Award Date


Degree Type


Degree Name

Doctor of Philosophy in Psychology



First Committee Member

Jennifer L. Rennels

Second Committee Member

Erin E. Hannon

Third Committee Member

Murray Millar

Fourth Committee Member

Joel Lieberman

Fifth Committee Member

Kathryn Korgan

Number of Pages



Discrepant results regarding the emergence of children's implicit racial bias suggest additional research is needed to understand the developmental timeline of racial bias. Investigations using established explicit racial bias measures and the implicit association task with children demonstrate racial bias in young children (Aboud, 1988; Baron & Banjai, 2006). These findings do not corroborate the only known developmental use of the affective priming task (APT) to measure racial bias, which suggests implicit racial bias does not emerge until adolescence (Degner & Wentura, 2010). Variations in the task demands, the types of stimuli used to represent the construct of race, and child's environment may be important factors to consider when investigating these discrepancies. The current study explored how same-age faces and adult faces influenced 6.5-, 10.5-, and 14.5-year-old children's racial bias using the APT and whether cross-race interactions affected racial bias. Results indicated that children did not demonstrate significant racial bias at any age when viewing child or adult faces, though data from non-Hispanic Caucasian 6.5-year-olds suggested stronger racial bias to same-age faces. Cross-race interactions were positively correlated with 14.5 year-olds' same-age racial bias. This effect occurred because greater cross-race interactions with peers predicted adolescents' positive associations to Caucasian same-age faces but did not predict negative associations to African American same-age faces. The lack of significant racial bias observed in this sample suggests that children from racially diverse areas (i.e., Las Vegas, NV) may not have the same levels of implicit racial bias as samples collected in previous studies.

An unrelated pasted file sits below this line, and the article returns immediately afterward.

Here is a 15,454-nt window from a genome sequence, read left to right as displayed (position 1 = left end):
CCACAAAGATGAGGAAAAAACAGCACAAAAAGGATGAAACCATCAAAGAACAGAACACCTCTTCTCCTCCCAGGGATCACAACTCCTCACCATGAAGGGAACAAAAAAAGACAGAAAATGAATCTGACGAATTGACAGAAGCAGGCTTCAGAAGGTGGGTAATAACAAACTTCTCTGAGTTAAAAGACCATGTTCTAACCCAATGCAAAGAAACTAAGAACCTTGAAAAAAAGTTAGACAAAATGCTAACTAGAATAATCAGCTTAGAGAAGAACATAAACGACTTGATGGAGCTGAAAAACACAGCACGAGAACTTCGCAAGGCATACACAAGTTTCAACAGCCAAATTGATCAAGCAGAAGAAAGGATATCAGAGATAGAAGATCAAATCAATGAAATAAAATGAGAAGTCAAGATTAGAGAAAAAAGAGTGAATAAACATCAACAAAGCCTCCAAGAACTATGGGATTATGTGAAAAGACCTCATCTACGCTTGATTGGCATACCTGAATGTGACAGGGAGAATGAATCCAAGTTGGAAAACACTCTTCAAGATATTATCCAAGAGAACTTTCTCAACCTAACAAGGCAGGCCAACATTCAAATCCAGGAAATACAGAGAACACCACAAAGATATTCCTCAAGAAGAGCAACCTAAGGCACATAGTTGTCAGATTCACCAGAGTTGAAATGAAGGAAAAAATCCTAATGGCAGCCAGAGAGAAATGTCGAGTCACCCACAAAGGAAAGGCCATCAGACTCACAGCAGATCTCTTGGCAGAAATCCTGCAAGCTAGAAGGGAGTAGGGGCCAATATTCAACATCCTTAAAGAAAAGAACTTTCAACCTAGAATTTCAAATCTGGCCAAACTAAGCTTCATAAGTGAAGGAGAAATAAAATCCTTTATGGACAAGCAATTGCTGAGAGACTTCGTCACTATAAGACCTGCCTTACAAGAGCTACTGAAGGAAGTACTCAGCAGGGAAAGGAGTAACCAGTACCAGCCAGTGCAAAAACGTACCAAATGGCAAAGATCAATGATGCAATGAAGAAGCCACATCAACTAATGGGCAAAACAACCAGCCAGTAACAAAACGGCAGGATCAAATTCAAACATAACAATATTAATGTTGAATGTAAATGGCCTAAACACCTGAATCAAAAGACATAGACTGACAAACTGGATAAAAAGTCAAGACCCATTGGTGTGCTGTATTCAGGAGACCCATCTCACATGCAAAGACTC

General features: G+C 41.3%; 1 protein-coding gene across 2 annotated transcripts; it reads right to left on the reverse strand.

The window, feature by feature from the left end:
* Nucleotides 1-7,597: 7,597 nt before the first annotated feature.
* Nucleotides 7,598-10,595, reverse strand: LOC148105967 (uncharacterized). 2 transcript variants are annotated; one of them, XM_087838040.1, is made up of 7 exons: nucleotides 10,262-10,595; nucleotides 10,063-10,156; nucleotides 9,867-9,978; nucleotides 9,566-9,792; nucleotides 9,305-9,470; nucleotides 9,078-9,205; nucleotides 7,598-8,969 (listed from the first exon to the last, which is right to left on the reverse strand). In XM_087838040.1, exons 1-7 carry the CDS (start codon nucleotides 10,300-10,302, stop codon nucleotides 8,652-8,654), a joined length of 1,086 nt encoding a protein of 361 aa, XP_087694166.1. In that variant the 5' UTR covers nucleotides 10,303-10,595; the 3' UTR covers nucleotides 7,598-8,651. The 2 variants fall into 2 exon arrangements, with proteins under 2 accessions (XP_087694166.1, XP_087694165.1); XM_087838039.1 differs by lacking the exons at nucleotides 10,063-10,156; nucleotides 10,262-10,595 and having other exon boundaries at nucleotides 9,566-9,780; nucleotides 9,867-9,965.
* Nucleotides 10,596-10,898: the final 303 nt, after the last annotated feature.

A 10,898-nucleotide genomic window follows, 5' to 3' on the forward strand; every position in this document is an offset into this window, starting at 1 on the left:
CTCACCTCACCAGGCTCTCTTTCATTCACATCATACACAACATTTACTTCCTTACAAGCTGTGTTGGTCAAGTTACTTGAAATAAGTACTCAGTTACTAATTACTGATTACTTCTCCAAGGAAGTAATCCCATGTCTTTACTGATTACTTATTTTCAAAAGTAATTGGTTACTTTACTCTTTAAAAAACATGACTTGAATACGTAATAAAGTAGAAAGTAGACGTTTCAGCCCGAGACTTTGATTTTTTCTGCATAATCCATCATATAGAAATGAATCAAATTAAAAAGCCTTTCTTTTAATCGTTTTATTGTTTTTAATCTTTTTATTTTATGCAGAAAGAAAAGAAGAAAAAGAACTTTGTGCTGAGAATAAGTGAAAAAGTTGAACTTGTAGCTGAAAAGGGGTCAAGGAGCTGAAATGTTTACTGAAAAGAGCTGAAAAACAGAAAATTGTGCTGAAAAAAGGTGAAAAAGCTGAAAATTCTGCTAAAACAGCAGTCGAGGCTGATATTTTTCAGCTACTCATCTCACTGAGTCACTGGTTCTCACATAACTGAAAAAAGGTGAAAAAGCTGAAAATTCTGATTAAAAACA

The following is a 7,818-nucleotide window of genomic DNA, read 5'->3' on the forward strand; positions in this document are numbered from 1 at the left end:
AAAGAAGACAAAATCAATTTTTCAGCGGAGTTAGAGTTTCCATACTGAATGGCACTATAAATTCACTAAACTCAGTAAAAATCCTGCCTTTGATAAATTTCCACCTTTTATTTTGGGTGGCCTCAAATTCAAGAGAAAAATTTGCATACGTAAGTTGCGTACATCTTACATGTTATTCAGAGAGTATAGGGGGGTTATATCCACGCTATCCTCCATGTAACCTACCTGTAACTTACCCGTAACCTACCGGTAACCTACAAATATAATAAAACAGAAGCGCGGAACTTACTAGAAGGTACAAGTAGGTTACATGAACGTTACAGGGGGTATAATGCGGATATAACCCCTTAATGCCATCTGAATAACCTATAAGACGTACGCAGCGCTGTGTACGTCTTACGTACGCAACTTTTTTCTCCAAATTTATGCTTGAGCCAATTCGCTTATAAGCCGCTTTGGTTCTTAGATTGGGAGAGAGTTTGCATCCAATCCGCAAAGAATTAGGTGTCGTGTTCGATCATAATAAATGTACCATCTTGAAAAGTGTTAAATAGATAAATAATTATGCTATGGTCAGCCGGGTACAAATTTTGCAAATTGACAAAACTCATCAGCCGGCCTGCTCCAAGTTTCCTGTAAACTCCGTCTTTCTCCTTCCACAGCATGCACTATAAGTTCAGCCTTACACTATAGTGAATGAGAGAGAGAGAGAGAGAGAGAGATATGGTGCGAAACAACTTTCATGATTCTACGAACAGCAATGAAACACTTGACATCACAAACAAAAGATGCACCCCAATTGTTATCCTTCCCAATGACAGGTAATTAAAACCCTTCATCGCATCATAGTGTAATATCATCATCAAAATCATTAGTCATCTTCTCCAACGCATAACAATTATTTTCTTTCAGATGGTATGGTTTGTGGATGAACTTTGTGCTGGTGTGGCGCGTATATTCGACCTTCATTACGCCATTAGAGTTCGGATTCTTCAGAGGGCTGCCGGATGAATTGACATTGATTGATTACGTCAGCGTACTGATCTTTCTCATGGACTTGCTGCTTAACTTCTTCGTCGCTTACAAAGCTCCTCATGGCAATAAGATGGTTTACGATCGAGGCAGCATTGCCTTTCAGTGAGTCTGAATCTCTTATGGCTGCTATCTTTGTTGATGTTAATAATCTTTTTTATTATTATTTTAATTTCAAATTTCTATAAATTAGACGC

Affective priming task; Child development--Psychological aspects; Prejudices; Stereotypes (Social psychology); Racism


Developmental Psychology | Social Psychology

File Format


Degree Grantor

University of Nevada, Las Vegas




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